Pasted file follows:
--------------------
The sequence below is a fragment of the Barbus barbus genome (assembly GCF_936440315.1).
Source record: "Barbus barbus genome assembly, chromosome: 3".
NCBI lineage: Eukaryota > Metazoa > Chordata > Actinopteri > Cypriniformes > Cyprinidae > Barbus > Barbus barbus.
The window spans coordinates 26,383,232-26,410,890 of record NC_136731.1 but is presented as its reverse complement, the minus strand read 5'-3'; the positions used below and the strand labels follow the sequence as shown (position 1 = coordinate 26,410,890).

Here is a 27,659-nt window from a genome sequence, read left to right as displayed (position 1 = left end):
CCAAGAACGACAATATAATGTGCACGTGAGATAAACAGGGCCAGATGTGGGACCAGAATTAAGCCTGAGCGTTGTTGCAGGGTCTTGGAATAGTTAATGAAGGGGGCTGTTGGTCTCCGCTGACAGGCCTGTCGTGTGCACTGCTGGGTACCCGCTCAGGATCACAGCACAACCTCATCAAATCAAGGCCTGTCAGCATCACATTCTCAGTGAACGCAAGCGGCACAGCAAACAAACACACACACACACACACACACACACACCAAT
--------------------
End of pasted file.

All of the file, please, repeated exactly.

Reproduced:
The sequence below is a fragment of the Barbus barbus genome (assembly GCF_936440315.1).
Source record: "Barbus barbus genome assembly, chromosome: 3".
NCBI lineage: Eukaryota > Metazoa > Chordata > Actinopteri > Cypriniformes > Cyprinidae > Barbus > Barbus barbus.
The window spans coordinates 26,383,232-26,410,890 of record NC_136731.1 but is presented as its reverse complement, the minus strand read 5'-3'; the positions used below and the strand labels follow the sequence as shown (position 1 = coordinate 26,410,890).

Here is a 27,659-nt window from a genome sequence, read left to right as displayed (position 1 = left end):
CCAAGAACGACAATATAATGTGCACGTGAGATAAACAGGGCCAGATGTGGGACCAGAATTAAGCCTGAGCGTTGTTGCAGGGTCTTGGAATAGTTAATGAAGGGGGCTGTTGGTCTCCGCTGACAGGCCTGTCGTGTGCACTGCTGGGTACCCGCTCAGGATCACAGCACAACCTCATCAAATCAAGGCCTGTCAGCATCACATTCTCAGTGAACGCAAGCGGCACAGCAAACAAACACACACACACACACACACACACACACCAAT